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Volume 9, September

Systems, Volume 9, Issue 4 (December 2021) – 3 articles

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Article
Complexity Economics in a Time of Crisis: Heterogeneous Agents, Interconnections, and Contagion
Systems 2021, 9(4), 73; https://0-doi-org.brum.beds.ac.uk/10.3390/systems9040073 (registering DOI) - 15 Oct 2021
Abstract
In this article, we consider a variety of different mechanisms through which crises such as COVID-19 can propagate from the micro-economic behaviour of individual agents through to an economy’s aggregate dynamics and subsequently spill over into the global economy. Our central theme is [...] Read more.
In this article, we consider a variety of different mechanisms through which crises such as COVID-19 can propagate from the micro-economic behaviour of individual agents through to an economy’s aggregate dynamics and subsequently spill over into the global economy. Our central theme is one of changes in the behaviour of heterogeneous agents, agents who differ in terms of some measure of size, wealth, connectivity, or behaviour, in different parts of an economy. These are illustrated through a variety of case studies, from individuals and households with budgetary constraints, to financial markets, to companies composed of thousands of small projects, to companies that implement single multi-billion dollar projects. In each case, we emphasise the role of data or theoretical models and place them in the context of measuring their inter-connectivity and emergent dynamics. Some of these are simple models that need to be `dressed’ in socio-economic data to be used for policy-making, and we give an example of how to do this with housing markets, while others are more similar to archaeological evidence; they provide hints about the bigger picture but have yet to be unified with other results. The result is only an outline of what is possible but it shows that we are drawing closer to an integrated set of concepts, principles, and models. In the final section, we emphasise the potential as well as the limitations and what the future of these methods hold for economics. Full article
Article
Behavioral Implications in COVID-19 Spread and Vaccinations
Systems 2021, 9(4), 72; https://0-doi-org.brum.beds.ac.uk/10.3390/systems9040072 - 14 Oct 2021
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Abstract
COVID-19 vaccinations have been administered quickly in the USA. However, a surprisingly large number of Americans are unwilling to get vaccinated. Without enough people getting vaccinated, the pandemic will not end. The longer the pandemic persists, the more opportunities exist for more virulent [...] Read more.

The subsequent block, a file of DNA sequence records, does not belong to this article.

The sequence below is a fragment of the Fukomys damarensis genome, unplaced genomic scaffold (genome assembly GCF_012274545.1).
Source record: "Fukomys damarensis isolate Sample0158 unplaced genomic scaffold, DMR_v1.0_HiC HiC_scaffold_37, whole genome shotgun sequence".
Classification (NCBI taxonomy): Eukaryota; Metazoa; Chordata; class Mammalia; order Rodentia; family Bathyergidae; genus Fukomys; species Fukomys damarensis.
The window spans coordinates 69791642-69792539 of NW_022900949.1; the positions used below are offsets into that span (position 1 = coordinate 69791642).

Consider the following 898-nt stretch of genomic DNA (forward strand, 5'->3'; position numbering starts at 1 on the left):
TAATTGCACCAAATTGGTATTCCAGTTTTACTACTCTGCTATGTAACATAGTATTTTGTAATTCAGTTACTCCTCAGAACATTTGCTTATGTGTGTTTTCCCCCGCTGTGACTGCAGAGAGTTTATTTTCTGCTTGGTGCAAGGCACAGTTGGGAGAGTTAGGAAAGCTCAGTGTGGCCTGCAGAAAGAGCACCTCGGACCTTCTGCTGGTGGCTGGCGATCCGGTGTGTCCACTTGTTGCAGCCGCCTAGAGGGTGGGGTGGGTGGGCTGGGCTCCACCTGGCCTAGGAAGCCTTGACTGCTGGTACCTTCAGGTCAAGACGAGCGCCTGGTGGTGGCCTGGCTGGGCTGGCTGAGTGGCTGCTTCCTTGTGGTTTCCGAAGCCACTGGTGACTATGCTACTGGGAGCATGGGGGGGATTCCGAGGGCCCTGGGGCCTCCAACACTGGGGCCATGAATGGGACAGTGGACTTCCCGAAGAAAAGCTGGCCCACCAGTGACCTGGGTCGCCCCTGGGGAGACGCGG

COVID-19 vaccinations have been administered quickly in the USA. However, a surprisingly large number of Americans are unwilling to get vaccinated. Without enough people getting vaccinated, the pandemic will not end. The longer the pandemic persists, the more opportunities exist for more virulent strains to emerge. This model looks at the effects of people’s behavior in containing and ending the COVID-19 pandemic in the USA. Human behavior adds several feedback loops to the standard SEIR model. Comparisons are made between cases with and without behavior loops, with reduced adherence to the recommended or mandated masks and social distancing, with and without the vaccine, and the effects of an early mask mandate termination. The results suggest human behavior must be accounted for in epidemiology models and that removing masks before enough vaccine are administered not only puts those vaccinated at risk, but allows the disease to readily spread again. Full article
(This article belongs to the Special Issue System Dynamics: Insights and Policy Innovation)
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Article
Distributed Parameter State Estimation for the Gray–Scott Reaction-Diffusion Model
Systems 2021, 9(4), 71; https://0-doi-org.brum.beds.ac.uk/10.3390/systems9040071 - 07 Oct 2021
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Abstract
A constructive approach is provided for the reconstruction of stationary and non-stationary patterns in the one-dimensional Gray-Scott model, utilizing measurements of the system state at a finite number of locations. Relations between the parameters of the model and the density of the sensor [...] Read more.
A constructive approach is provided for the reconstruction of stationary and non-stationary patterns in the one-dimensional Gray-Scott model, utilizing measurements of the system state at a finite number of locations. Relations between the parameters of the model and the density of the sensor locations are derived that ensure the exponential convergence of the estimated state to the original one. The designed observer is capable of tracking a variety of complex spatiotemporal behaviors and self-replicating patterns. The theoretical findings are illustrated in particular numerical case studies. The results of the paper can be used for the synchronization analysis of the master–slave configuration of two identical Gray–Scott models coupled via a finite number of spatial points and can also be exploited for the purposes of feedback control applications in which the complete state information is required. Full article
(This article belongs to the Section Systems Engineering)
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